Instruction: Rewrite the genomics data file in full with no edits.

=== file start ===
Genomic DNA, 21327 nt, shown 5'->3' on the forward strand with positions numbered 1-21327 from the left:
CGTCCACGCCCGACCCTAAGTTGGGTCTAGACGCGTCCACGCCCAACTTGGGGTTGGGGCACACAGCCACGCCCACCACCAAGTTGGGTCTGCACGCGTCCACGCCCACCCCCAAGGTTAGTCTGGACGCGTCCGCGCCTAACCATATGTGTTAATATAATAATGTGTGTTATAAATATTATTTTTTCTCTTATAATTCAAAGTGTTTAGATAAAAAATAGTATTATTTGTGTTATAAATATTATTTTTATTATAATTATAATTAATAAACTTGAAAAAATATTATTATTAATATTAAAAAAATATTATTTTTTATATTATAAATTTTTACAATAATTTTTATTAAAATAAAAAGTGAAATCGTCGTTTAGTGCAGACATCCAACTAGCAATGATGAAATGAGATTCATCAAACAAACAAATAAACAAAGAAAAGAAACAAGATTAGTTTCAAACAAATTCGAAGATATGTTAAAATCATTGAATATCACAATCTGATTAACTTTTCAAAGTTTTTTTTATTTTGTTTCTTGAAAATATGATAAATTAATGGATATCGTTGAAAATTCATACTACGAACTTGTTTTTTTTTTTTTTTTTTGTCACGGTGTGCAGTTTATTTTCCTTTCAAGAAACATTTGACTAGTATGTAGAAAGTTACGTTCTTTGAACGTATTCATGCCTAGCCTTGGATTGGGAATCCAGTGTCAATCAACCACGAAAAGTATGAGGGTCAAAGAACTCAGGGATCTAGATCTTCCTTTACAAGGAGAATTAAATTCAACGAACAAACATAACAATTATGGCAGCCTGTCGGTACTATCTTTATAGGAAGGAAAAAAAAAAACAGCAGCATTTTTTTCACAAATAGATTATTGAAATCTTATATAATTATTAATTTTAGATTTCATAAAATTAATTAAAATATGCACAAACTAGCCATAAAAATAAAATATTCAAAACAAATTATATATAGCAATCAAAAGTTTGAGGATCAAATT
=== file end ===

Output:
Genomic DNA, 21327 nt, shown 5'->3' on the forward strand with positions numbered 1-21327 from the left:
CGTCCACGCCCGACCCTAAGTTGGGTCTAGACGCGTCCACGCCCAACTTGGGGTTGGGGCACACAGCCACGCCCACCACCAAGTTGGGTCTGCACGCGTCCACGCCCACCCCCAAGGTTAGTCTGGACGCGTCCGCGCCTAACCATATGTGTTAATATAATAATGTGTGTTATAAATATTATTTTTTCTCTTATAATTCAAAGTGTTTAGATAAAAAATAGTATTATTTGTGTTATAAATATTATTTTTATTATAATTATAATTAATAAACTTGAAAAAATATTATTATTAATATTAAAAAAATATTATTTTTTATATTATAAATTTTTACAATAATTTTTATTAAAATAAAAAGTGAAATCGTCGTTTAGTGCAGACATCCAACTAGCAATGATGAAATGAGATTCATCAAACAAACAAATAAACAAAGAAAAGAAACAAGATTAGTTTCAAACAAATTCGAAGATATGTTAAAATCATTGAATATCACAATCTGATTAACTTTTCAAAGTTTTTTTTATTTTGTTTCTTGAAAATATGATAAATTAATGGATATCGTTGAAAATTCATACTACGAACTTGTTTTTTTTTTTTTTTTTTGTCACGGTGTGCAGTTTATTTTCCTTTCAAGAAACATTTGACTAGTATGTAGAAAGTTACGTTCTTTGAACGTATTCATGCCTAGCCTTGGATTGGGAATCCAGTGTCAATCAACCACGAAAAGTATGAGGGTCAAAGAACTCAGGGATCTAGATCTTCCTTTACAAGGAGAATTAAATTCAACGAACAAACATAACAATTATGGCAGCCTGTCGGTACTATCTTTATAGGAAGGAAAAAAAAAAACAGCAGCATTTTTTTCACAAATAGATTATTGAAATCTTATATAATTATTAATTTTAGATTTCATAAAATTAATTAAAATATGCACAAACTAGCCATAAAAATAAAATATTCAAAACAAATTATATATAGCAATCAAAAGTTTGAGGATCAAATT